Different demographic groups in the United States use banks in different ways. White Americans are far more likely to have a bank account and use banking services. Black, Indigenous and people of color, by contrast, are more likely to be unbanked or underbanked. A century ago, that was by design, but with the passage of anti-discrimination and anti-redlining laws in the 1960s and 1970s, nonwhite Americans have gradually been increasing their access to the financial mainstream. But there's one group that has been harder to reach than any other: Indigenous communities, and particularly Indigenous communities living on tribal reservations. According to the Federal Deposit Insurance Corp., more than 16% of people who identified as American Indian/Alaska Native were unbanked in 2019 — no checking or savings accounts, no bank loans. That percentage might not sound like a lot, but, for comparison, less than 2.5% of white people were unbanked in the same period. That makes Indigenous Americans the most unbanked demographic group the FDIC tracks. Some banks have managed to navigate these systems already. Native American Bank in Denver began in Montana in 1987 as Blackfeet National Bank, the first bank ever chartered by Indigenous peoples on a reservation. Today the $201 million-asset bank is partially owned by several tribal nations all over the country and has financed projects across 25 states. Tom Ogaard, president and CEO of Native American Bank, said success begins with familiarity.
Remitly, a Seattle-based firm that provides international remittances and digital financial services for immigrants, has added new banking features in its money management app Passbook. Launched early last year, Passbook aims to simplify the process of opening and using a bank account for immigrants in the U.S. by eliminating banking fees, accepting alternative forms of identification, and facilitating international money transfers. The digital banking services on the Passbook app are offered through a bank account issued by Sunrise Banks, a Certified B Corp and partner bank with experience working for immigrant communities through initiatives such as the Open Door Mortgage Program. The bank has previously issued prepaid debit cards for AT&T Small Business, Boost Mobile, and Relay.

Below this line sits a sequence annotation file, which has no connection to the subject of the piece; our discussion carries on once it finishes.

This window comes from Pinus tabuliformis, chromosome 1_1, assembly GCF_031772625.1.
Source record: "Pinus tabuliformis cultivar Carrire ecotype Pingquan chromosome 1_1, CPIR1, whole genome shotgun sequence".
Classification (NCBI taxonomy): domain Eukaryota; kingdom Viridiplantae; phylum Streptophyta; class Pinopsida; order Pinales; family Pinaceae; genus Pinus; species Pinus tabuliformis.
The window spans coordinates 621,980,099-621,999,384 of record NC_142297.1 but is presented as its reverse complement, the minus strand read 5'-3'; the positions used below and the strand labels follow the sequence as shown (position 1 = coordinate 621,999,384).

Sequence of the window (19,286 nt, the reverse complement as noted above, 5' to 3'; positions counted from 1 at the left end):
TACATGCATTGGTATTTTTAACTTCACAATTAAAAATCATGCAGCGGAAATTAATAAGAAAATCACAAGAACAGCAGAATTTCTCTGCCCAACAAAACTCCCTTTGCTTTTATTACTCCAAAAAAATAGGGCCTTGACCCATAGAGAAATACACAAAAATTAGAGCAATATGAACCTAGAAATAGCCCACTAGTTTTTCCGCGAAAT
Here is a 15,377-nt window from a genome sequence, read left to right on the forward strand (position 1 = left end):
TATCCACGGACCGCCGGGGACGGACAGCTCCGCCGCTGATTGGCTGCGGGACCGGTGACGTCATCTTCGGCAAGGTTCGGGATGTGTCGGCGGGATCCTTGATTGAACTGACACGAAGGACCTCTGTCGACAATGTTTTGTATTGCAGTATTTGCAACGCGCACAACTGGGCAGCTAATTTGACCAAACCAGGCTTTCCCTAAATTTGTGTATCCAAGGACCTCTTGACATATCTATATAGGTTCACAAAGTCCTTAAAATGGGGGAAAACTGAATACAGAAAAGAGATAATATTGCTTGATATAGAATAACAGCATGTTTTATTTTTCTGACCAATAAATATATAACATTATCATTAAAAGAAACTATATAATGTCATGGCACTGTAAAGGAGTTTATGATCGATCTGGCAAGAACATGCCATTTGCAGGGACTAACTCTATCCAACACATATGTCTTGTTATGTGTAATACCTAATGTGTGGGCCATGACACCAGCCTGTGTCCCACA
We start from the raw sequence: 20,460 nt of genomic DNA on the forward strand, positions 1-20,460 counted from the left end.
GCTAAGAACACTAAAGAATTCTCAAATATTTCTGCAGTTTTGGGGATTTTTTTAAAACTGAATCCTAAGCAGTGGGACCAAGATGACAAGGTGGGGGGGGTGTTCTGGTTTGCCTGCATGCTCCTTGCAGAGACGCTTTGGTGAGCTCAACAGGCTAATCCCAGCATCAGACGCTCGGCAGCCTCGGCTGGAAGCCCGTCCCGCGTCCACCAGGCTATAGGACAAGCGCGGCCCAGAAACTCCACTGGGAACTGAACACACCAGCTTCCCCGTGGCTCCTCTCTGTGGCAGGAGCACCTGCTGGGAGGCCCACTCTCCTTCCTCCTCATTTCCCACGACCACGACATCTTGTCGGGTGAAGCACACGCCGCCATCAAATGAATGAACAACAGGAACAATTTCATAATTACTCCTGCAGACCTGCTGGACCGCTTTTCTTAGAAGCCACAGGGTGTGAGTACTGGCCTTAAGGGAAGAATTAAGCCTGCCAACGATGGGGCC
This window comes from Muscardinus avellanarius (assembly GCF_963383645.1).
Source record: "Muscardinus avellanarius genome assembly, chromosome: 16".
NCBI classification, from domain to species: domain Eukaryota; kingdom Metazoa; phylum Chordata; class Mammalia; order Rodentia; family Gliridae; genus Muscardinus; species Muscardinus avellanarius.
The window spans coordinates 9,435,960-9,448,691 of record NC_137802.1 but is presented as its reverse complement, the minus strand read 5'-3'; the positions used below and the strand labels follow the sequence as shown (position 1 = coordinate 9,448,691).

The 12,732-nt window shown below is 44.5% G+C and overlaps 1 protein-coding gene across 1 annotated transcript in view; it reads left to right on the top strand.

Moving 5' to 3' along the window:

While they aren't synonymous—although there is some overlap between the two categories—community development financial institutions and minority depository institutions have common roots in a shared historical purpose. “The roots of the CDFI banking sector began with the minority depository institutions,” says Jeannine Jacokes, chief executive of the Community Development Bankers Association. “In the early 20th century, when it was legal to refuse service to a customer on the basis of race, Black business people began organizing financial institutions that were Black-owned and committed to serving Black customers—and as populations of other communities of color grew, the diversity of the minority depository institutions grew as well.” Southern Bancorp and Bank of Anguilla are mentioned.
Southern Bancorp, a community development financial institution in Arkadelphia, Arkansas, is using an infusion of cash from Square to develop niche digital banking services for segments of its customer base. Square made a multimillion-dollar investment in Southern as part of a larger $100 million pledge to support minority and underserved communities, the bank announced this month. With this funding, Southern intends to create customized apps, each designed to address a specific situation for a well-defined underserved group. “We think the true growth opportunity for our bank is digital,” said Darrin Williams, Southern's CEO. “We’re very excited Square took note of the work we do. That capital will allow us to reach deeper into underserved markets.”
Casey Christopher is a "CEO," but not the one you're familiar with. As "chief empowerment officer" at Manhattan-based Quontic Bank, she has a unique role in catalyzing innovation from the bottom up. As a community development financial institution, Quontic also has an express mission of reaching underserved market segments—for example, constructing credit products that work well for gig economy workers and immigrants whose finances may not fit standard underwriting models. This kind of financial empowerment translates into employee empowerment too—it calls on a whole team to feel ownership and empowered to introduce new ideas. That’s where Christopher comes in. Christopher leads empowerment through Quontic Bank’s core values: “say cheese” (smile and be positive); “try it on” (be adaptive and open to new ideas), “know the goal” and “progress, not perfection.”